Colin L. Orchestra: Infinite Ease Made Easy

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Three years of scheming, arranging, tracking, waiting, steeping thoughts, and meticulous crafting has brought Colin Langenus' (ex-USAisaMonster) new full length solo album, "Infinite Ease" to fruition. It is a beautiful, staggering testament to visions realized, and the process of flux inherent in the creative process.

C-Town and his axe

C-Town and his axe

With full disclosure I must admit that I am a close friend of Colin and I supplied drums on the last cut of the record, so I have witnessed that process to some small degree. Dozens of folks participated in the creation of this record, but the concept, heart and soul, and driving energy was all from Colin. It is a deeply personal recording which was enabled through the efforts of a community of friends and collaborators, The Colin L Orchestra. The original concept of combining the easeful, bluesy, laid-back vibes of country music with avant-garde minimal repetition survived the three years of growth and change. The sound transformed and became its own entity, new and exciting.

What really strikes me about "Infinite Ease" is the wonderful quality of production which make the recording sound polished and whole, innovative but never overdone. Production credits are attributed to Colin and Eli Winograd. Eli's solo project, Two Prong, is a soulful and eclectic collection of sonic delights. His earlier solo work as Two Prong was electronic and more abstract, whereas the newer record "good vs. bad" is lush textural pop. It seems that the duo's inventive arrangements for "Infinite Ease" came to life in studio mixing sessions. The fidelity of the recording is total, giving great hope for the new genesis of home recordings enabled by Pro Tools and such. I can state all this with conviction based upon my experience laying down rhythm tracks for the song "Best Thing" in September 2007. We recorded in a musky basement in Virginia, with low ceilings and no real sound treatment or dampening. Hearing the simple arrangement that we learned just hours before recording transformed to such a lustrous gem via studio manipulation and sonic honing is incredible and inspiring.

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The album is divided into three tracks, the first of which is actually four distinct songs. The opening tune, "You Need Sleep" is laid down with help from the Boston's, Devil Music Ensemble, with supple bass via Jesse Lent and gorgeous ethereal flute from Maxx Katz. Colin's vocals are beautiful, contemplative and spot on. In no other past project was the quality and range of his voice thusly displayed. I especially enjoy the ghostly falsettos which occur on this cut, and several other times throughout the album. "Beer Can Blues" follows the dreamy repetition of the opener with a unique and slightly jarring rhythm which sounds as if it was created from ping pong balls bouncing off a warm sounding alarm tone. This cut is by far the most raucous of the album. As the intro to the song concludes, a party whistle blows and the train leaves the station full force. The familiar country vibe of the record returns with a wilder edge, then melts into "Descaped". This is essentially a washy melodic segue with wailing psychedelic guitar leads soaring overtop. It begins with haunting fiddle and the tones stack until flutes swirl and finally the guitar takes over. I felt almost like I was droning away with Sigur Ros the first time I listened to the album, until Colin's signature guitar shred crept in, not unlike Hendrix's "Star Spangled Banner" interpretation.  Track one concludes with "Numbers Hall", a classy and comic ditty reminiscent of Graham Parsons at his best. Vocal lines are repeated over and over: musings such as "I just want to fornicate, to fornicate, to fornicate....." and "I should shut up and do the dishes, do the dishes, do the dishes....."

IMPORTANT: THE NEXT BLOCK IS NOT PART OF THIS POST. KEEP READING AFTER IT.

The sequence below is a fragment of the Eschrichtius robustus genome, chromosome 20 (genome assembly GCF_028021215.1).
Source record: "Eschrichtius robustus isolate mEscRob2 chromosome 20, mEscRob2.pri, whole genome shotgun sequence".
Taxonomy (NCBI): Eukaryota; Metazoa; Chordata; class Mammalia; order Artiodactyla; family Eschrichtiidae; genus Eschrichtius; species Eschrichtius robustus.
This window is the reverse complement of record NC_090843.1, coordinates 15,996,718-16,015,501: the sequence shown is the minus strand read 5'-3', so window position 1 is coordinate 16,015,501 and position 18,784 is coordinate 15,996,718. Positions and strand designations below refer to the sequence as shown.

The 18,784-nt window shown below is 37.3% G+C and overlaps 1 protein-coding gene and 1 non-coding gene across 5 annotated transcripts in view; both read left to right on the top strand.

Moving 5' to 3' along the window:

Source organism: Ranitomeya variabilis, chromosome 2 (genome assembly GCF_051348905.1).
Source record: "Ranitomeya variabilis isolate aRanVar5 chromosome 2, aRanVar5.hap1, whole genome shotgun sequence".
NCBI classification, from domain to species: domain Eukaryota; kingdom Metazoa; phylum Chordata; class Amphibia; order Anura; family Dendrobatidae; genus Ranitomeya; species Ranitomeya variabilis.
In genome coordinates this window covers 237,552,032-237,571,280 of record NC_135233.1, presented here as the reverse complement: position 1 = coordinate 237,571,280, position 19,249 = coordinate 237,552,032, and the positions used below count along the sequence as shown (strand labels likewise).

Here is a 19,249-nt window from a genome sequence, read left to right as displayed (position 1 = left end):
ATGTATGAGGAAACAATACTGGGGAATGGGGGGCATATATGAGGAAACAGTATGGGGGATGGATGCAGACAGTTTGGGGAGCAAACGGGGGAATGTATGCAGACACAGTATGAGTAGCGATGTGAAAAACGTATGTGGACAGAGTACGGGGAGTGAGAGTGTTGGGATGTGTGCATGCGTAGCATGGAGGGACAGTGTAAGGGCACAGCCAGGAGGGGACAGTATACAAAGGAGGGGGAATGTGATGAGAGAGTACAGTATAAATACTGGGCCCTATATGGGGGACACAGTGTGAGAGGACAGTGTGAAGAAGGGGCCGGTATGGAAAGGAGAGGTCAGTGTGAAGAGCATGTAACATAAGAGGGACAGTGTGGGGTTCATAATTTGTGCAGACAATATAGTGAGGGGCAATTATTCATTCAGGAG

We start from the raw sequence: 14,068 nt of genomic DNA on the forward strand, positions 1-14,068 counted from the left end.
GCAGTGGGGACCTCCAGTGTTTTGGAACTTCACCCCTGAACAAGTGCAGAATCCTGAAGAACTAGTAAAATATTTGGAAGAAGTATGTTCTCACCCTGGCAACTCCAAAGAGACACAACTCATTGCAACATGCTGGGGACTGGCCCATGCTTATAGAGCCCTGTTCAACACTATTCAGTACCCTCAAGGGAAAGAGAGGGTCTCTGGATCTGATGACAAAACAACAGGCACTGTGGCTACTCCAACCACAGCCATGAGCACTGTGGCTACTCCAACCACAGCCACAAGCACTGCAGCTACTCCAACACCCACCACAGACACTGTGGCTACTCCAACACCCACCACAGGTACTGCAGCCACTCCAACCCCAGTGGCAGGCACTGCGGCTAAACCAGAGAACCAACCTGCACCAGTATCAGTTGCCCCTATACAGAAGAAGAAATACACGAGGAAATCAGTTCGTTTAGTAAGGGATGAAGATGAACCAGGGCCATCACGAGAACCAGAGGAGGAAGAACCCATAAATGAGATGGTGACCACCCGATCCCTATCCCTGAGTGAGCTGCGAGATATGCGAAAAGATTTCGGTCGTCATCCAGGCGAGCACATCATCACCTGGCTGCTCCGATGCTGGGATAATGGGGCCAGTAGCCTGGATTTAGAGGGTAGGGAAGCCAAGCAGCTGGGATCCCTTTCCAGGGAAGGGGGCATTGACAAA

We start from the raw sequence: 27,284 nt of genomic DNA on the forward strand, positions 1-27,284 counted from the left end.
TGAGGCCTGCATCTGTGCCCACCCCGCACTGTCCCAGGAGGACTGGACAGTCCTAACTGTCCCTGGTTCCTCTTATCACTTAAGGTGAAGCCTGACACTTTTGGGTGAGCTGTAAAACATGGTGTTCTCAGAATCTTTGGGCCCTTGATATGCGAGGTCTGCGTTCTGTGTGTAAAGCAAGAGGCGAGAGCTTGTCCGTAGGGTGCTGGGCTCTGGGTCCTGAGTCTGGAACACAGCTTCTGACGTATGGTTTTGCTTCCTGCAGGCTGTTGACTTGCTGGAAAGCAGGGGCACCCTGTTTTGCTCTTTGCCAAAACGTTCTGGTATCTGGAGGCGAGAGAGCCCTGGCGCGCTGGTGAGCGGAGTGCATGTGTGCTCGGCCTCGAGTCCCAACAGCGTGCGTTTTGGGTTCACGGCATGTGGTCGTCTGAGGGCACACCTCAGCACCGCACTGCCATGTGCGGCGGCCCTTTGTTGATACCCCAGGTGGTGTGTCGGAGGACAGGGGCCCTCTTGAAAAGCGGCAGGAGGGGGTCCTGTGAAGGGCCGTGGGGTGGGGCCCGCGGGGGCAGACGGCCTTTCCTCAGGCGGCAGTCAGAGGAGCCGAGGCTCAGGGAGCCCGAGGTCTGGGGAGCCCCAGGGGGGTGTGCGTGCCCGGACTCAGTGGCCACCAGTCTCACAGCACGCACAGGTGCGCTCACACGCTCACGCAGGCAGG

"Hold Tite" is a gentle beast unto itself. This is the most experimental and delicate piece of the record. It is warbly, sprawling, deconstructed and heart wrenching. I recommend giving it a listen on some quality head phones if possible. All tracks are completely treated, even

the percussion, to create a somber, dreamy, druggy anthem, complete with Acapella breakdowns and insect noises. Nice one.

The final cut "Best Thing" has the sound of a monster Neil Young riff repeated for ten minutes with some high flying guitar leads and crucial dynamics, which keep the jam fresh. It is indeed a monster and a head bobber, with boldly projected vocals, full of conviction, or perhaps irony? All in all, it's a nice closer to a brilliant record, which keeps the listener engaged throughout. It is easy to listen to over and over, while driving, writing, thinking, or doing the dishes...and feels unique and original, whilst obviously rooted in very familiar American musical traditions.

This fine platter of psychedelic country minimalist songwriting is slated to be released Spring 2010 from Providence R.I.'s Corleone records, on 12" vinyl and as digital download.  It's a stark contrast to Langenus' first Corleone release "The American Dream: Living with the Rock", a lo-fi production of hilarious short songs tackling most all genres: dub, noise, punk, country and karaoke, etc.  "Infinite Ease" is now available as a short run CD-R direct from Colin himself until the official release in Spring.  Contact him for mail order inquiries. ( This is bound to be a universally lauded release for 2010.  "Infinite

Ease" is a sleeper cell success, made infinitely listenable through painstaking efforts.

Words by Matthew R. Clark

2 Responses »

  1. ooooooooooooh yes!

  2. i cannot listen to this without grinning from ear to ear brah! sick!

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